I’ve been in Edinburgh for four years now, and that also means four Fringe festivals. For the ones not familiar with Fringe – it’s the month-long festival in August, when the city turns into a supersized stage, and there is total of about 2,000 shows to see.

Without intending to do so, I think managed to nail it this year, and I figured I’ll share the wisdom, in case you might decide to come to one in the future. To give you some idea, this year I saw total of 33 shows, ranging from a 6-person-max-audience immersion theatre in a crashed car (it’s as awesome and intrusive as it sounds), to classical music performances by a Russian string orchestra. Throw in a midnight spiritual circle “supported by a small ever-changing cast of the most exquisite Fringe idiots”, a “Shit-faced Shakespeare’s Hamlet” where one of the 7 classically trained actors has been made quite drunk before the show (audience of ~500+), a Nigerian acting troupe playing a story of two brothers, and a jazz-rapping comedy duo, and we will still have only scratched just the surface – the 33 shows amount to about 3% of the good shows available during the month of Fringe.

So, here’s how to get the max out of fringe

  • Set a budget – the tickets range from 5 pounds to 20, so it is definitely quite pricey and can serve as a strong detterent. For that reason set a budget aside – just like you would when you plan a trip abroad. 300 pounds is a good number here. You’ll use that budget for the shows, and for the food and drinks in between
  • Max out on the preview days – many of the paid shows are available for half-price the 2 days before fringe starts officially. The tickets are in the 5-10 range, while after those two days, the same shows will be in the 10-20 pound range. I squeezed in good 15 shows in the first 4 days, and was very glad I did so.
  • Stay away from solo stand-up shows by white old men – they rarely have material beyond “where are you from, where are you from”, and “and where are you from?”. If you do end up in one of those, make sure you are not sitting in the middle of the second row, or it will make for a very awkward walk-out.
  • Get out of your comfort zone – use this opportunity to experience things you normally wouldn’t. Most shows are only 60 minutes or so long – enough to dip your feet into the water, but not overwhelmingly so.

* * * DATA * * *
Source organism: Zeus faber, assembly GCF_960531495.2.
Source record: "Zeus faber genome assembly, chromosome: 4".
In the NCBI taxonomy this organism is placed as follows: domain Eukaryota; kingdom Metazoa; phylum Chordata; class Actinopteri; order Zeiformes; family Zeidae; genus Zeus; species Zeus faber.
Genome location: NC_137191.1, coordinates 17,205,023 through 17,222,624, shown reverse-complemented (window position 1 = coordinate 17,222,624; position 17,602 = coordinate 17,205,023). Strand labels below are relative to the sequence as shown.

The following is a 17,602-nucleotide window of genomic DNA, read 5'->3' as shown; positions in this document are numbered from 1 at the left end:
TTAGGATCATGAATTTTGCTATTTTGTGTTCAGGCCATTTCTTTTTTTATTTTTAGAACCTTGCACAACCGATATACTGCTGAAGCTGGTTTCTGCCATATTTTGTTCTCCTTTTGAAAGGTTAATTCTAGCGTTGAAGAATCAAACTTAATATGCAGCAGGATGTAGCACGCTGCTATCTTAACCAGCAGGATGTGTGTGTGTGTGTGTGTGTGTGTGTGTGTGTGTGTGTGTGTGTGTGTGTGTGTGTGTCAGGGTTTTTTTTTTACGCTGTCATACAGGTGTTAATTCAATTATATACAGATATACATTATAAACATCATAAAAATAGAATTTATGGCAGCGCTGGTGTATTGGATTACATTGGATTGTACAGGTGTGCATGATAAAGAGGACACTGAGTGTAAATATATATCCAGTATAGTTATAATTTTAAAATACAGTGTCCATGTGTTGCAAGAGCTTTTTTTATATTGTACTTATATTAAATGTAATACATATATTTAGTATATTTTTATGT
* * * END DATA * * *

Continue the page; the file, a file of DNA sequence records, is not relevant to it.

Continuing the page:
• Do some planning!

Here’s how you do the planning! The Fringe festival has an app that allows you to browse all the shows, as well as purchase tickets. You can also use it to mark shows as “favourite”, which comes in very handy:

  • A few days or even weeks before the fringe, you can download the app and start browsing shows and earmark the potentially interesting ones – “star” the ones that catch your eye. You are not committing yet to actually attending the show, but it looks interesting enough to warrant a second parse. The favourites section of the app will become your to-do/inspiration list
  • Once you feel like you have seen enough, you can go to “my fringe” → “favourites”, sort all shows by start time, and plan out your first day – something in the lines of 4-5 shows, leaving at least half an hour between each one as you might need to change venues (the fringe happens all over the city center), and maybe an hour or more in between for some food (there are plenty of decent places to have you well fed).
  • Planning 1-2 days ahead and purchasing the tickets in advance will mean that you are sure to get a seat. Don’t go overboard with planning though – Fringe burn-out is a thing.
  • As you experience the Fringe, you’ll be running into performers, ads, and people handing out flyers – if the show looks like something you might enjoy, add it to your favourites to keep your stack of opportunities tall.
  • From there – rinse and repeat!

If you, just like me, are more of the philistine type, who doesn’t really do much theatre or any of the high-brow arts, this is your opportunity to upstage all your friends. In the process, you might find some appreciation and due to sheer exposure to overwhelming amounts of material, learn what might float your boat. I think I can safely say that attending Fringe for a week or so should be on everyone’s bucket list. The good news is Fringe returns every year!